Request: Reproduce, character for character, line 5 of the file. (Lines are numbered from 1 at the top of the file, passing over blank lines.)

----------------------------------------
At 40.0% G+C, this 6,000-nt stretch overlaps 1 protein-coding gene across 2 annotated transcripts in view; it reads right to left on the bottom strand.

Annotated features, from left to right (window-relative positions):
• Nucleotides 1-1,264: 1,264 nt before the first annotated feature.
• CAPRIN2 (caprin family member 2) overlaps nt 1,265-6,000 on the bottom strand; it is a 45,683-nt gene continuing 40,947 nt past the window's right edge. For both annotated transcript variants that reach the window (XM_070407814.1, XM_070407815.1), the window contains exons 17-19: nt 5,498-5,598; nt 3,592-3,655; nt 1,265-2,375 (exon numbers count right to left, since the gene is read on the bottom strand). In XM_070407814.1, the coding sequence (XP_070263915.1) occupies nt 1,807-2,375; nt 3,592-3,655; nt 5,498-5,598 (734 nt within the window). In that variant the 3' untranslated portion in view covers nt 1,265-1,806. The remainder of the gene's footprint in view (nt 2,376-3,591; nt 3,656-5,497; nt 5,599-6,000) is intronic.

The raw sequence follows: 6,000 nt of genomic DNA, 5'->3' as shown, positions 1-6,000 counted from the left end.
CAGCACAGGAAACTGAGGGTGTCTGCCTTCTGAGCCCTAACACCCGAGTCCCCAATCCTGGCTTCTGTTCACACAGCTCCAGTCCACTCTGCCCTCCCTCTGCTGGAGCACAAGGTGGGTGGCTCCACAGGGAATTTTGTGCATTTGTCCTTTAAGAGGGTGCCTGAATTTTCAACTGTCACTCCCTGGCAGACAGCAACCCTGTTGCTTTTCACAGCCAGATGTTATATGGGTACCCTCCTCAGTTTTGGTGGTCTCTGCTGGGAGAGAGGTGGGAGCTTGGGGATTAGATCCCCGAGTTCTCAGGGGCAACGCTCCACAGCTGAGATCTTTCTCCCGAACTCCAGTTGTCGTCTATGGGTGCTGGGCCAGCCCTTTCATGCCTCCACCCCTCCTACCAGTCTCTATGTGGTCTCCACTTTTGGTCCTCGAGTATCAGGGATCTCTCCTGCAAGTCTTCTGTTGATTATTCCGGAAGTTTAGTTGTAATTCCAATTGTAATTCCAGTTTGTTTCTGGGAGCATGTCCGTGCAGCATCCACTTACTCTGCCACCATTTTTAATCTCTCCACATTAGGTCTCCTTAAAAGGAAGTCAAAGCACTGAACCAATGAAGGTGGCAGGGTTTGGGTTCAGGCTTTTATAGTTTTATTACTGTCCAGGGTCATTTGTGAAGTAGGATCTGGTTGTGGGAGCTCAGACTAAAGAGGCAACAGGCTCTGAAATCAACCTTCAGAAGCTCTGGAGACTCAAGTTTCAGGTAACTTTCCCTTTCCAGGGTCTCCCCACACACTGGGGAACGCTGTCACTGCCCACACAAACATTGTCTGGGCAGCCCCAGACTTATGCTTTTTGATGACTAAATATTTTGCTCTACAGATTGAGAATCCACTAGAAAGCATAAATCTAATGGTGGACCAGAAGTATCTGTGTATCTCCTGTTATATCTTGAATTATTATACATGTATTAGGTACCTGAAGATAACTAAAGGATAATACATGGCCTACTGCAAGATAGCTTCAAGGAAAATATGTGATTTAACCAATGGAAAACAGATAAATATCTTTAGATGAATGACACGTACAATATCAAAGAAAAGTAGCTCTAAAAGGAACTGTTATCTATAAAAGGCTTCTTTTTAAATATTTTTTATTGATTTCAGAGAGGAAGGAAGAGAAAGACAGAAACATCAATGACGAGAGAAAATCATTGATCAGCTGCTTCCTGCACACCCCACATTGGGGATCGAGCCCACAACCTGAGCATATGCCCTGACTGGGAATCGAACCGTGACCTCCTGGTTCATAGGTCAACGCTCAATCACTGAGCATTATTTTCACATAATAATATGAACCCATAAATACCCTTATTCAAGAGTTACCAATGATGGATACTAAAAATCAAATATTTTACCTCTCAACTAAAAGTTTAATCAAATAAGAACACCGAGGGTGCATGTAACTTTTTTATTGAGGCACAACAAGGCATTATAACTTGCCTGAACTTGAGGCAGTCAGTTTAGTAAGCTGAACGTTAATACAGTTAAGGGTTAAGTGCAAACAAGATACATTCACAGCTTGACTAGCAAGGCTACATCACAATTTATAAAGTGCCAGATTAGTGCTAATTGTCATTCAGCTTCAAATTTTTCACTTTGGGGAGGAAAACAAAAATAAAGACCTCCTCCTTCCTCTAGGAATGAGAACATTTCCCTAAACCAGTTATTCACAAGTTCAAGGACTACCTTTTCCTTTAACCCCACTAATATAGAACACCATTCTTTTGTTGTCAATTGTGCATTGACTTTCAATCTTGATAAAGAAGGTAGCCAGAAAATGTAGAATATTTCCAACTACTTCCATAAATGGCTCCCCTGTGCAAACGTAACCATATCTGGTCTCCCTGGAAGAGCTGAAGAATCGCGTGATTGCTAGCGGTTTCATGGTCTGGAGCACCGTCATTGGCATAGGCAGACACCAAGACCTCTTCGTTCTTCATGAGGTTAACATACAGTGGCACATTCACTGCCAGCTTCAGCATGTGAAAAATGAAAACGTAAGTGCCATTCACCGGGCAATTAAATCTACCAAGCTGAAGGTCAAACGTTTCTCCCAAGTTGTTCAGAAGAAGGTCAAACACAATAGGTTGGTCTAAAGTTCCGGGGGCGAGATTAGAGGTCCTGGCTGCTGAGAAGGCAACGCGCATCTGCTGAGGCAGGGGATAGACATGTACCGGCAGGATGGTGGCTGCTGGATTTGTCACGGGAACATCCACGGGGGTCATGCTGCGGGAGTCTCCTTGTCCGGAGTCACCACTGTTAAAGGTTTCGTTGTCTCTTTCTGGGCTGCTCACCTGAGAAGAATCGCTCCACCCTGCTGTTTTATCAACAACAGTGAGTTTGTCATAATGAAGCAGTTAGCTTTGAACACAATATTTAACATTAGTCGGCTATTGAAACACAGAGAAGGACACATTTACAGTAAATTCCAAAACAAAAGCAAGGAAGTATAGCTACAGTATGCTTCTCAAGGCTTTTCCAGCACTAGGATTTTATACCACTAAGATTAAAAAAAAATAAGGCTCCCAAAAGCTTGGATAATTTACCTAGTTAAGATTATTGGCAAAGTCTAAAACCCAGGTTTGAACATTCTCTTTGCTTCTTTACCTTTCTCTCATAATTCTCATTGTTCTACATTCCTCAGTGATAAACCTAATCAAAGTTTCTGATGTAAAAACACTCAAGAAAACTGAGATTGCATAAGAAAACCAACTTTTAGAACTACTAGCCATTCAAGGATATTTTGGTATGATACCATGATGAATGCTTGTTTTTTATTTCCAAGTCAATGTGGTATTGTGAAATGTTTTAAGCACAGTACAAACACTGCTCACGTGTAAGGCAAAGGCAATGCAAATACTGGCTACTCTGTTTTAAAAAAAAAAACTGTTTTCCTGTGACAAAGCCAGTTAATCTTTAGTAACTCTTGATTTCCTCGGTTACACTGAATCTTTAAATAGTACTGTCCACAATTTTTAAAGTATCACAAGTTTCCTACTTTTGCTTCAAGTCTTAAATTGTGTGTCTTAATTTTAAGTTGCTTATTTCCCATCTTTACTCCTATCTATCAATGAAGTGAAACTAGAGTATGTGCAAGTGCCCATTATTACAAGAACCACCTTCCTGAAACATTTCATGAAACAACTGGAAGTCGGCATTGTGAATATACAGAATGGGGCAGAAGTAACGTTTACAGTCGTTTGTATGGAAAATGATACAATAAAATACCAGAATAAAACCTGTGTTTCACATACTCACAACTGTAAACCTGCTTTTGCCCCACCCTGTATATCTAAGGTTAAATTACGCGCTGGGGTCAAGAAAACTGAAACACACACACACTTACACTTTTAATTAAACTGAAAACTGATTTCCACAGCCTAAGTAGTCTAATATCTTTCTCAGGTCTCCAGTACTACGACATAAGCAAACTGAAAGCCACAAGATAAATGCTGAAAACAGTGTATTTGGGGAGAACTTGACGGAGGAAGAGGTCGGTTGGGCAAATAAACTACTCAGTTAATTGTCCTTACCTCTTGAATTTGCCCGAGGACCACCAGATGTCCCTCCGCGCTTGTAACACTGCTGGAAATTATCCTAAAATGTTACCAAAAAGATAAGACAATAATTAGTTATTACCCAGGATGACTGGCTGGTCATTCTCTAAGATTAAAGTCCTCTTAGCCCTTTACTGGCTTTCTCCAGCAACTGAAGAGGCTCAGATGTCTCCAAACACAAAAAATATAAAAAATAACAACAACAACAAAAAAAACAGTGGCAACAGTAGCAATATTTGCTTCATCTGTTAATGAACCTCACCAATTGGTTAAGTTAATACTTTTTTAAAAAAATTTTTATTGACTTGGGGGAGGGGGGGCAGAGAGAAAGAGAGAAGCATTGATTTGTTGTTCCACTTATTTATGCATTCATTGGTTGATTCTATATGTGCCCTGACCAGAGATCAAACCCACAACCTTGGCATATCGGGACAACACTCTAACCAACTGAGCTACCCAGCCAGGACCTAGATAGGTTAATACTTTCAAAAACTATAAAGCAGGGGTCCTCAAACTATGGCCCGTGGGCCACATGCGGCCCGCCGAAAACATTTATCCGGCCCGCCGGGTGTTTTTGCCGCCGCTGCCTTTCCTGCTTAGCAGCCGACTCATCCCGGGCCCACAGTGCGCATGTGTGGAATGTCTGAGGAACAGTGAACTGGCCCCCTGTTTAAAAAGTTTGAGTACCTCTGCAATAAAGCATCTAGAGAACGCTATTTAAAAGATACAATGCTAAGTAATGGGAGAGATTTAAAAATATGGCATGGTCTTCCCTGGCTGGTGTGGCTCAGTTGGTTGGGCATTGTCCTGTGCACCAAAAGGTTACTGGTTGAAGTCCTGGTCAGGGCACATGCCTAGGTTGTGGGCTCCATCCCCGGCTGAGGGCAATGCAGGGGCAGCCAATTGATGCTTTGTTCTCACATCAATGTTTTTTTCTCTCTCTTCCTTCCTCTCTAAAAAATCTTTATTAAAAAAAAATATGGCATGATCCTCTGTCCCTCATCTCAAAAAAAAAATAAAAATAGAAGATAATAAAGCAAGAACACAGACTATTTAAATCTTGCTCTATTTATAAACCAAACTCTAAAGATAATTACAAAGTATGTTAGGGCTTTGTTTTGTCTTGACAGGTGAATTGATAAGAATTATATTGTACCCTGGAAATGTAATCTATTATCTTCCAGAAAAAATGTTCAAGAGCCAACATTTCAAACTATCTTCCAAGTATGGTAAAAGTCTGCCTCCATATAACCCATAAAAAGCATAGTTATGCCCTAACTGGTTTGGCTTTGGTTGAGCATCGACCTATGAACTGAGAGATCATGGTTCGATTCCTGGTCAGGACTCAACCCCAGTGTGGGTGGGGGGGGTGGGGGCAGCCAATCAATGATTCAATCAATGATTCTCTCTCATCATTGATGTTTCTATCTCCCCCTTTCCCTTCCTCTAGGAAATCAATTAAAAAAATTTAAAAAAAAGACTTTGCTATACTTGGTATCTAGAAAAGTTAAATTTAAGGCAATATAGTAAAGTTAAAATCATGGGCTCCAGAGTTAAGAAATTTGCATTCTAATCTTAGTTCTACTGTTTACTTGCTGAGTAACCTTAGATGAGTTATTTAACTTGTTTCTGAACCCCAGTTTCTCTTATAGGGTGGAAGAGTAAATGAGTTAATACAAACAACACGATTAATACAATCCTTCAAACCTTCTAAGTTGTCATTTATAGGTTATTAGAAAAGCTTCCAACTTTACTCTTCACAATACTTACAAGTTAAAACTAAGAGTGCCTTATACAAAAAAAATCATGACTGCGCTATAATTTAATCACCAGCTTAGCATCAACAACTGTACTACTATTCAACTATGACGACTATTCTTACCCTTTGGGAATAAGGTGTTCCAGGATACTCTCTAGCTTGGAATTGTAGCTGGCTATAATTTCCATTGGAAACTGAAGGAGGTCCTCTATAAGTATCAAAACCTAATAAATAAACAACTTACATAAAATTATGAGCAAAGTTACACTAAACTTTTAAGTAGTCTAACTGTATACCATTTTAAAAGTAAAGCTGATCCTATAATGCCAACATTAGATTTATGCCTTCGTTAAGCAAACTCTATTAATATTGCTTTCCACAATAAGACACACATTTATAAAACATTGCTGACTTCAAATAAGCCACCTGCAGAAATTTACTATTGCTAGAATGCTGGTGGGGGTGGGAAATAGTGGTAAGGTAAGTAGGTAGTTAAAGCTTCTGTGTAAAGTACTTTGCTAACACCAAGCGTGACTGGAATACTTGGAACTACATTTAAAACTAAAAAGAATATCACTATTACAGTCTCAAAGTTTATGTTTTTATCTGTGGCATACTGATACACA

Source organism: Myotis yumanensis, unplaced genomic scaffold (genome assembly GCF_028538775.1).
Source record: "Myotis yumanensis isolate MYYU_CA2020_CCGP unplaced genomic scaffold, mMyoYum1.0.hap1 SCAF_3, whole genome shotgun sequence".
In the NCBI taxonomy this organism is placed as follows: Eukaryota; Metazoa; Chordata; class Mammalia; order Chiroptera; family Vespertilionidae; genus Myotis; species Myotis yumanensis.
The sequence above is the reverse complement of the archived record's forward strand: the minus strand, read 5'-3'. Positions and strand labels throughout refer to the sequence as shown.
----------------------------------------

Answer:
The raw sequence follows: 6,000 nt of genomic DNA, 5'->3' as shown, positions 1-6,000 counted from the left end.